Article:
Insights in youth Offered by trendwolves A glimpse into the future

Playing the audience to challenge the status quo: interview with Yve Blake

Yve Blake

Comedy Performer
From Sydney, living in London/Sydney/somewhere else in the world

Yve Blake picture

What is humour? Why do you use it? What does it do with your audience? How can you be funny in an engaging way? How do you sell humour with humour? We just asked it to a humour super star…

the theatre momentum

Humour is a way to get a message across. “As long as you are funny, people keep listening”. Wise words from a lady that knows how to move audiences. When she was 18, Yve Blake started with a one-woman show. “It was a cheap, quick and direct way to start working and experimenting with theatre.” She secretly registered for a theatre festival, with some MS Paint artwork and a different name, got picked up by producers, and is ever since touring and initiating one crazy project after another.

Yve appreciates online humour, and also has a bunch of music videos online. “But theatre allows you to create an entire world and momentum you can step in to. I love the liveness of being in the same room as the audience. Not to have them staring at me from the dark, but to actively involve them in the show. In the middle of the performance, for example, I pick two people out of the audience and ask them to act like an owl. People laugh and support the people on stage because they feel sorry for them. My motivation is to get everyone relaxed and have a good time. ”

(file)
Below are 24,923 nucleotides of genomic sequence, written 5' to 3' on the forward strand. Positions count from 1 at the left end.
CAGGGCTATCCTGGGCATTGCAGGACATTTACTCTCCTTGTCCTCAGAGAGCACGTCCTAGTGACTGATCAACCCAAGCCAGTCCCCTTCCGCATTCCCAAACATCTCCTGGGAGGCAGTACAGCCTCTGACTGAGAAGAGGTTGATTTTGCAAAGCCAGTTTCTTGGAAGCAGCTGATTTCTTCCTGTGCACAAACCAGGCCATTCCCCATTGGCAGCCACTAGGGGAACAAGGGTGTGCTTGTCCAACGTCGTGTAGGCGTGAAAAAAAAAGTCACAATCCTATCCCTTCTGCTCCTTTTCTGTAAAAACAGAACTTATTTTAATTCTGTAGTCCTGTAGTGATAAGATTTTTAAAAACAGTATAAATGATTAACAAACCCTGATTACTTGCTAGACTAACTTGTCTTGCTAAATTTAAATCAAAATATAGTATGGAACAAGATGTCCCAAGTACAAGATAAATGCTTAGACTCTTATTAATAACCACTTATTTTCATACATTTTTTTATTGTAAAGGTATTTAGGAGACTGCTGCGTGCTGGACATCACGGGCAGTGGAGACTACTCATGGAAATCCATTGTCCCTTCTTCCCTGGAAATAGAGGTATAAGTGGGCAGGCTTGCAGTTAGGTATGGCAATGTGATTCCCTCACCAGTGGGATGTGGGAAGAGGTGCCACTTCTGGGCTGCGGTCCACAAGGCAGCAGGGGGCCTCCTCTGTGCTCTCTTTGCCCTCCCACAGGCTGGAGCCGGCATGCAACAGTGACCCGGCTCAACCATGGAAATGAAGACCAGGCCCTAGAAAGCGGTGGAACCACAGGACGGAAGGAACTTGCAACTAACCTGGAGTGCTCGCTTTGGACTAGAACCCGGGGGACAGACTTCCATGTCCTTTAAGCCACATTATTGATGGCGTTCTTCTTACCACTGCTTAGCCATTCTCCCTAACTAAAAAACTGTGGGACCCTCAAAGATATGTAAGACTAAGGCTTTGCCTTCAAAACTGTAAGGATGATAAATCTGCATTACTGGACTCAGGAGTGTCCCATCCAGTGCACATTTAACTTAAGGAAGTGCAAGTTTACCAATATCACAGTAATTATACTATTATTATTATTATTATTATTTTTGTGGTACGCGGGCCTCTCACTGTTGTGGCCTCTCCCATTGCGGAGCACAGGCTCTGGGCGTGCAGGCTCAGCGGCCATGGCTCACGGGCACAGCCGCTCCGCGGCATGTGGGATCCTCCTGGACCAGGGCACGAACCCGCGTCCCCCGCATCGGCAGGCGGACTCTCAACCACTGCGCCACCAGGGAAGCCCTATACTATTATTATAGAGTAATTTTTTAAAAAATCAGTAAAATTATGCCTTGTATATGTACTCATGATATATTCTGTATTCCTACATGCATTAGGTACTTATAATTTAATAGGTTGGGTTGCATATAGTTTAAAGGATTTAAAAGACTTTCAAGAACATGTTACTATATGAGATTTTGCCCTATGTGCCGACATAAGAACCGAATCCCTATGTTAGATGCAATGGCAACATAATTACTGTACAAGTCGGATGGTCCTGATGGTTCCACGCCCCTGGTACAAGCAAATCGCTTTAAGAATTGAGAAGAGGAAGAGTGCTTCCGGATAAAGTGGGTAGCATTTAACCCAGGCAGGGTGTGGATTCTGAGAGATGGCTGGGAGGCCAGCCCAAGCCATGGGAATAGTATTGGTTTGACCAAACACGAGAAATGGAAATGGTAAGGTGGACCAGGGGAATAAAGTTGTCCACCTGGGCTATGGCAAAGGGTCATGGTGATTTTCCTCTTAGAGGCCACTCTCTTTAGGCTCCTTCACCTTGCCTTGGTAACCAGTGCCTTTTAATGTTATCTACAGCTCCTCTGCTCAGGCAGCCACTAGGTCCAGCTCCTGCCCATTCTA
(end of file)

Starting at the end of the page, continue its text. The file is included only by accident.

breaking taboos

Also her inspiration she gets from the public. “For one project I created a website and asked strangers to submit stories they had never told anyone. Then I turned it into songs and music videos. Theatre is an ideal medium to challenge people’s ideas about things and to pay attention to things we usually brush under the carpet. As a performer you can provoke feelings in a unique way.”

Bread and circuses

The things she doesn’t like about theatre, Yve simply turns upside down. The fact that it is expensive, that the audience has to be quiet and passive, that you can’t eat during a show, that communication is highly sophisticated, fancy and boring. That’s why she now does homeshows, which she markets with gifs and a website looking like a Buzzfeed article. She convinces potential public with great dip offerings, coming with the show. “People like food and gigs, so I developed a concept around it.”


For more on Yve and her passion for weirdness, we’ll update you in our next report. On taboos, breaking the rules and the musical on the scariest creatures on earth: 13-year old Justin Bieber fans.

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Insights in youth Offered by trendwolves A glimpse into the future

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What this trend is about...

The ideology of laughter, fun and play

Young people are all about enjoying life. Facilitated and stimulated by the Internet, they consciously take time off to have a good time. Although they are ambitious and feel that the pressure is on, they are also very aware that the pursuit to success shouldn’t come at any price, particularly since they’ve witnessed –often at first hand- the toll it has taken on their parents as well as other generations before them. For many young people today, having fun outweighs the desire to win. Specifically on the web, humour is all-pervasive. While the masters in self-mockery are considered the new heroes, joy is increasing in power. Humour and play are gaining more ground and form a fertile outlet for self-expression, and a key ingredient for communication.

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